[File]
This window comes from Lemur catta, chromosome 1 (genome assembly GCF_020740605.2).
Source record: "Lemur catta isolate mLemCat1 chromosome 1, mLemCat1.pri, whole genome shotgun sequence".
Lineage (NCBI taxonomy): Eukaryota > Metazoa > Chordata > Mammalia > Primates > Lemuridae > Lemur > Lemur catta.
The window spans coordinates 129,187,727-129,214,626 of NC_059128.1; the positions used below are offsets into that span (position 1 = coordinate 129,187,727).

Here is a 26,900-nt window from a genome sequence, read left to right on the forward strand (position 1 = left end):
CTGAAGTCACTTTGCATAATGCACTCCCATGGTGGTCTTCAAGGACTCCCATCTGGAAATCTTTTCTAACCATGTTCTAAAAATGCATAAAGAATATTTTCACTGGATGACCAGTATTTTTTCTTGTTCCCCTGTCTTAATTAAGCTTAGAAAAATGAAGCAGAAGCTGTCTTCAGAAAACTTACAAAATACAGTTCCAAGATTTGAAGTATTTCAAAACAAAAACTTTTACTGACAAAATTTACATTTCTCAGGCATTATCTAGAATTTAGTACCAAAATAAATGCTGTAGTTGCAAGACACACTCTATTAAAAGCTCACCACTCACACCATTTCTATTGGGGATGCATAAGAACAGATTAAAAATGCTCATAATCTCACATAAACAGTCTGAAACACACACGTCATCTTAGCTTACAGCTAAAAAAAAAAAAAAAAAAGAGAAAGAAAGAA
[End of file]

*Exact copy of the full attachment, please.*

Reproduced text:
This window comes from Lemur catta, chromosome 1 (genome assembly GCF_020740605.2).
Source record: "Lemur catta isolate mLemCat1 chromosome 1, mLemCat1.pri, whole genome shotgun sequence".
Lineage (NCBI taxonomy): Eukaryota > Metazoa > Chordata > Mammalia > Primates > Lemuridae > Lemur > Lemur catta.
The window spans coordinates 129,187,727-129,214,626 of NC_059128.1; the positions used below are offsets into that span (position 1 = coordinate 129,187,727).

Here is a 26,900-nt window from a genome sequence, read left to right on the forward strand (position 1 = left end):
CTGAAGTCACTTTGCATAATGCACTCCCATGGTGGTCTTCAAGGACTCCCATCTGGAAATCTTTTCTAACCATGTTCTAAAAATGCATAAAGAATATTTTCACTGGATGACCAGTATTTTTTCTTGTTCCCCTGTCTTAATTAAGCTTAGAAAAATGAAGCAGAAGCTGTCTTCAGAAAACTTACAAAATACAGTTCCAAGATTTGAAGTATTTCAAAACAAAAACTTTTACTGACAAAATTTACATTTCTCAGGCATTATCTAGAATTTAGTACCAAAATAAATGCTGTAGTTGCAAGACACACTCTATTAAAAGCTCACCACTCACACCATTTCTATTGGGGATGCATAAGAACAGATTAAAAATGCTCATAATCTCACATAAACAGTCTGAAACACACACGTCATCTTAGCTTACAGCTAAAAAAAAAAAAAAAAAAGAGAAAGAAAGAA